Differentiated Instruction

Differentiated Instruction

EDU 381 Curriculum & Instructional Design


Differentiated Instruction (DI) is a broad framework for supporting student differences by varying instruction and making an adaptation that considers students’ strengths and weaknesses (Hansen, Buczynski & Puckett, 2015). This instruction aims to improve learning outcomes, increase self-awareness, inspire learning, increase engagement, and assist students with learning effectively and with more in-depth understanding.

Theoretical or Research Background

This instruction according to Carol Ann Tomlinson is the process of ensuring that what a student learns, how he or she learns it, and how the student demonstrates what he or she has learned, is a match for that student’s level of reading, interests and preferred mode of learning (Robb, 2019). A study was in 2005 with 31 math teachers and 645 students. They found that differentiated instruction was sufficient for keeping high-ability students challenged in a diverse classroom. Pre-assessments were conducted before a three-week unit on statistics. The study indicated that high-performing students brought more significant levels of prior knowledge to the start of the unit. Students were taught using a differentiated curriculum that supplemented the textbook curriculum and were placed in various groups according to their performance level. They demonstrated significantly higher achievement on the post-test than did high-performing students who were taught using the textbook curriculum and whole-class instruction (Huebner, 2010).

The DI model consists of four levels. The first level of the model, General principals of differentiation, explains best teaching practices. The foundations should include attention to respectful tasks, quality curriculum, teaching up, flexible grouping, continual assessment, and building community (Hansen et al., 2015). The second level, Curricular Elements of Teaching, focus on content, process, and product. The third level Differentiating in Response to Student Characteristics prepares teachers to plan for characteristics such as readiness, interest and learning profiles that they see in the classroom setting or ones that they are most likely to see. The final level, Strategies for Differentiation, assist with helping teachers better meet the needs of their students.

How does it work

My classroom would be second-grade students. During our reading instruction, I would read aloud to the students. While reading aloud, I would incorporate questioning, discussion, and a worksheet (writing) to build their comprehension and confirm students understand what I am reading. It would also promote content (what we want students to learn), process (students making sense of the material), affect (students’ emotions and how they react to the learning), and a positive learning environment. I would break the students up into groups of four. While reading, each group can work together to complete the worksheet. Their individual learning needs would differentiate the groups..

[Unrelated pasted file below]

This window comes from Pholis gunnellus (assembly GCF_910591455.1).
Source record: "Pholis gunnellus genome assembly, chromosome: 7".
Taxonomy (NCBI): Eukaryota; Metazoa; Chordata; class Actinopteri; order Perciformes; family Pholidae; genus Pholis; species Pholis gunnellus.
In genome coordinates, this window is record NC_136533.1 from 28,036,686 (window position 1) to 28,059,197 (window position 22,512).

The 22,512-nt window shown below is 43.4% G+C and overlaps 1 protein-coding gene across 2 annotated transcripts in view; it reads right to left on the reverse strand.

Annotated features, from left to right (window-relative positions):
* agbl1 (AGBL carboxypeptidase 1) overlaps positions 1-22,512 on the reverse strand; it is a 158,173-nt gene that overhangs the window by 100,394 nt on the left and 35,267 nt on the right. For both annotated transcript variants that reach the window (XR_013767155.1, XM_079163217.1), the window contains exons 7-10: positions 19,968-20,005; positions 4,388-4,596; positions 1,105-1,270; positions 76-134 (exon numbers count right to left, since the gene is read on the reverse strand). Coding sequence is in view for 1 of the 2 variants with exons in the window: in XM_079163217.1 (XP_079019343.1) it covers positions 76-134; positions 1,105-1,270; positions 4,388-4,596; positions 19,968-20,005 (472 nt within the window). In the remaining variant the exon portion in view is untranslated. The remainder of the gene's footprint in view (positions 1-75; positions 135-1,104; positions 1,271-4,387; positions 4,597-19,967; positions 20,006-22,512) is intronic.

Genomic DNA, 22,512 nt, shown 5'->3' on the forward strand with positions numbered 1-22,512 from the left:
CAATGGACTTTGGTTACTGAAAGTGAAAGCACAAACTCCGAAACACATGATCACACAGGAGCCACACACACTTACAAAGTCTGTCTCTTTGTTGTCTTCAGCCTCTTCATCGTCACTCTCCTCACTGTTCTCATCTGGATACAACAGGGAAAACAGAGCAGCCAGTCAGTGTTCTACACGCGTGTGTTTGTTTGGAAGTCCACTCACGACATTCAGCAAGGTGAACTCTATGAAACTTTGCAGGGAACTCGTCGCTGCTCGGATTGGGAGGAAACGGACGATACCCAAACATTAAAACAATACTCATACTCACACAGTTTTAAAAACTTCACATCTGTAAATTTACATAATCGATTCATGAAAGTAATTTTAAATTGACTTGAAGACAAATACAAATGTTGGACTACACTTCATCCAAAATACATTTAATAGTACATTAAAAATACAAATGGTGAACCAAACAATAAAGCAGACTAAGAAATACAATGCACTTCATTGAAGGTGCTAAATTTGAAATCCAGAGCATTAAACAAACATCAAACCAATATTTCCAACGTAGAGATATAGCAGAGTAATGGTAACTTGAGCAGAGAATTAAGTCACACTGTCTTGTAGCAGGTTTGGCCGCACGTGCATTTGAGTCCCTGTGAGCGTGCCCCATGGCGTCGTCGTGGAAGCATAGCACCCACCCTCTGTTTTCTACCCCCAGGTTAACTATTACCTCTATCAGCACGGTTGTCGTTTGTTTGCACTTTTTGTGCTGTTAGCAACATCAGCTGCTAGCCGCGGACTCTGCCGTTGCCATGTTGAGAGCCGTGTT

Experience with this Method

I haven’t had any experiences with this method, however I have observed through volunteering with one of my best friends (2nd grade teacher) demonstrate this instruction.

Questions about the Method

One question I would pose is how to apply this method with English Language Learners. I recently took a course on Learning & the Brain, which focused on ELL’s. I would want to know how to use this method effectively when teaching ELL’s. Their language barrier could add a challenge to learning, and I would want to make sure that I am using learning styles and differentiated instruction to allow them to reach their academic potential.


This method is a benefit to teachers and students. It allows teachers to adapt to each childs learning style and they have an individualized learning plan that will allow them to grow academically. It’s proactive and it provides a broad approach to content, process and product. It’s student centered, which is one of my favorite learning styles. Most importantly, it gives students the opportunity to exceed effectively.


Hansen, C.B., Buczynski, S., & Puckett, K.S. (2015). Curriculum and instruction for the 21st century Retrieved from https://content.ashford.edu/

Huebner, T. (2010). What Researchers Say about Differentiated Learning. Retrieved from


Robb, L. (2019). Scholastic: What is Differentiated Instruction?. Retrieved from


Tomlinson, C. (2001). How to Differentiate Instruction in Mixed-Ability Classrooms. Retrieved from http://www.teachersity.org/resources/instruction.pdf

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